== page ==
Everlasting Adoptions Blog

Why You Need Your Adopted Child’s Medical History Posts

In the excitement of adopting a newborn, obtaining their medical history might not seem like a top priority. After all, you’re adopting a newborn – how much medical information could there be? More than you think – and mainly the medical histories of the birthparents.

Foreseeing Possible Conditions

Having some sort of medical record from the birthmother or birthfather (or both) will help tremendously in foreseeing possible physiological or developmental issues. Of course we hope there are none – but examining the medical histories of the biological parents can let us know of anything to look out for. Should anything be present in the birthparents’ history that suggests your child needs evaluation or testing, it’s best to do it sooner than later.

It Helps to Spot Symptoms

Once you know what types of conditions (if any) your child is at risk for, you can start educating yourself on what to look for. Allergies are a great example. They can often be genetic, so if your child gets sick after consumption of foods, you will know to take him/her to the doctor instead of waiting it out.

Extended Relative Info is Valuable

In most infant adoptions, the birthparents are young and may not have encountered certain medical conditions that could effect your child. For example, conditions like diabetes, MS, types of cancer, genetic disorders, mental illnesses or heart conditions. These types of ailments may have occurred in the extended family of birthparents, and thus, important knowledge for your child’s health. Obtaining this information is not always easy, but beneficial if available.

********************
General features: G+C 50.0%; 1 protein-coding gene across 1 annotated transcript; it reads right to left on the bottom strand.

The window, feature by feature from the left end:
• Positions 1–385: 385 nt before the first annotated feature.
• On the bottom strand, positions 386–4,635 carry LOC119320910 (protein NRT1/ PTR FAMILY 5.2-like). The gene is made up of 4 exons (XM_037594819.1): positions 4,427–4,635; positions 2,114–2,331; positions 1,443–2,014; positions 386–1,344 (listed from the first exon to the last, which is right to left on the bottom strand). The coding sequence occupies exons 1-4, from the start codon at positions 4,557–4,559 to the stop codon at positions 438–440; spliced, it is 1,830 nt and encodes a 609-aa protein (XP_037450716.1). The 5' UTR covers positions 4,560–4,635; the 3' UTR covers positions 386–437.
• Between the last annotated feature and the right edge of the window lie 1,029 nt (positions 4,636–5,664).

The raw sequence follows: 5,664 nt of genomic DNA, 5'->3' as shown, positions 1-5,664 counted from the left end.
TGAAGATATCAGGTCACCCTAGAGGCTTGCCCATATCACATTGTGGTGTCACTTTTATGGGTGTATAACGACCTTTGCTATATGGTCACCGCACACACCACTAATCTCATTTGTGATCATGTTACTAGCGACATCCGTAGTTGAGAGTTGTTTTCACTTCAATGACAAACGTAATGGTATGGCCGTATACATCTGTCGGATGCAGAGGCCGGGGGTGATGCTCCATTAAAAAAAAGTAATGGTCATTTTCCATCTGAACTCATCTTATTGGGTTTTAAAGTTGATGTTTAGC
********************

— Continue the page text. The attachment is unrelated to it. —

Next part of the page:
It Helps Your Kid’s Kids

We know it’s hard to believe, but one day your child is going to grow up and may want children of their own. Having knowledge of any markers for certain genetic disorders will help determine what could be passed along to their future children.

Now is the time to gather any medical history you can for your child. Waiting can make it more difficult to locate relatives that can help. Ask your adoption social worker to speak with the birthmother about her medical history. Chances are she will also want to contribute to the health of her child!